Although Berluti was founded way back in 1895, this collection marks the 10th anniversary of the house’s ready-to-wear project. And as noted in the last Vogue Runway review, this famous shoe house is currently turning on its heel to stride away from the designer-led mode that defined its footprint during most of this decade.
The brand’s new campaign highlights Marcello Mastroianni and Andy Warhol, two last-century Berluti clients whose images endure as archetypes of unconventional masculine style. Sprinkled amongst the pieces in this street-shot lookbook vérité were items harking back to two other cultural titans with Berluti connections. The first was the double-faced wool and cashmere artist’s jacket in made by Berluti’s tailoring atelier, Arnys, which was a direct descendent of the Forestière jacket first made for Le Corbusier to his own specifications in 1947, possibly the first-ever example of architect-appropriated workwear. The second was a new hiking boot with a rubberized half upper: the flash of yellow revealed this as Berluti’s debut collaboration with Italy’s supreme sole fabricator Vibram, while the style was a contemporary update on the first hiking book produced by Berluti, a bespoke commission from Marlene Dietrich.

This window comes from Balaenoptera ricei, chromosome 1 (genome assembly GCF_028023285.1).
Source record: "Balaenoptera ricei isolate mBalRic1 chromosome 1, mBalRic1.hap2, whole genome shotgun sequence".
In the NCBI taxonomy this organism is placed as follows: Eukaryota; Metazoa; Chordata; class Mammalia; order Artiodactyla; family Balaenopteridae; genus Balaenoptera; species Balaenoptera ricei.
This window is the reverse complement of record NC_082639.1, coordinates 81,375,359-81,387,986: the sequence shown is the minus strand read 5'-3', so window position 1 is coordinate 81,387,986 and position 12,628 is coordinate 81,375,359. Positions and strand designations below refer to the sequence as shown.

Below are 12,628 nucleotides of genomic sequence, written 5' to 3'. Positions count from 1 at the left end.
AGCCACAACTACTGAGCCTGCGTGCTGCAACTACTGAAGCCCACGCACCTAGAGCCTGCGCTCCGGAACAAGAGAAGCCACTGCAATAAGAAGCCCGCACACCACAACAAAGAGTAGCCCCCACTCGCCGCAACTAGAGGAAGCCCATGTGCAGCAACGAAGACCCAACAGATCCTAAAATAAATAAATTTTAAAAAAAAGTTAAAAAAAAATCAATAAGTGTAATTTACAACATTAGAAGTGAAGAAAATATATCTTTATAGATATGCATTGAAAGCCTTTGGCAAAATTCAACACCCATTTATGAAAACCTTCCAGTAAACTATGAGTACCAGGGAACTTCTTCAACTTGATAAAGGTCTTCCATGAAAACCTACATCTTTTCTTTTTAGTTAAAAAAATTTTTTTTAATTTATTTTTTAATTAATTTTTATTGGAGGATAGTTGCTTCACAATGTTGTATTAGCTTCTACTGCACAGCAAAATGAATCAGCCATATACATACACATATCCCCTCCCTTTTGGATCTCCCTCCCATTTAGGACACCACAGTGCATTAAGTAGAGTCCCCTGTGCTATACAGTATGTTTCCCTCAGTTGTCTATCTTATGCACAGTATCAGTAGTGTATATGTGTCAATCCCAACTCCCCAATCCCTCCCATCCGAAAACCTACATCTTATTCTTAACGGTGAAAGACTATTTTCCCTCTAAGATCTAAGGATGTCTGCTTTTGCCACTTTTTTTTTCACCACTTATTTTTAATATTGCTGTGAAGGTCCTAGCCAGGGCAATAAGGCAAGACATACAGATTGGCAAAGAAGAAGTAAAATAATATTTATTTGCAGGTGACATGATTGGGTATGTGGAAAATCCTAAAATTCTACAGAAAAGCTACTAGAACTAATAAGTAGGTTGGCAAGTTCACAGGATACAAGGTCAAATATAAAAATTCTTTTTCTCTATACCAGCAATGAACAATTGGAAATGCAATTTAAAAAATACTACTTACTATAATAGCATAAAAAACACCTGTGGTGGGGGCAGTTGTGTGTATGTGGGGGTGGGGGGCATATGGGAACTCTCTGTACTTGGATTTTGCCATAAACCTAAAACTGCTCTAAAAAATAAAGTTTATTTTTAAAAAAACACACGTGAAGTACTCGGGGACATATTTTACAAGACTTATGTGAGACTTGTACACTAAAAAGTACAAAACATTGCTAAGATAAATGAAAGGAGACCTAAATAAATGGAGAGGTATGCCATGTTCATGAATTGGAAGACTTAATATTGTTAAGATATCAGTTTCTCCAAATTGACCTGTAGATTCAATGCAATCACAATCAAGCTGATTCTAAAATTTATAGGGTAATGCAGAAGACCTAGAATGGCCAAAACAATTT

Both pieces were exemplary of Berluti’s apparent new strategy to present a younger, classically-minded male audience with footwear and leather goods (plus the clothes to complement them) that are rooted in the traditionalism that the label is part of while being shaped to be contemporary. The collection took in tailoring, still generated by the atelier at Arnys, but leant heavily also on the hyper-luxurified Ivy League staples that represent menswear’s equivalent of mid-century modernism. Central to all of the looks was the tell-tale gleam of much-polished Berluti leathers, which flashed variously from zipped briefcases, ‘business’ shoes, and sneakers. By shooting this collection around Paris as if mostly worn by 2022’s generation of ambitious young men—you could envisage them as well-heeled and freshly graduated first jobbers hoping for an executive future but intent on living a few more pre share-option and partnership years unshackled by shirt and tie—Berluti delicately repositioned itself away from being an obviously ‘fashion’ brand into something more fittingly enduring.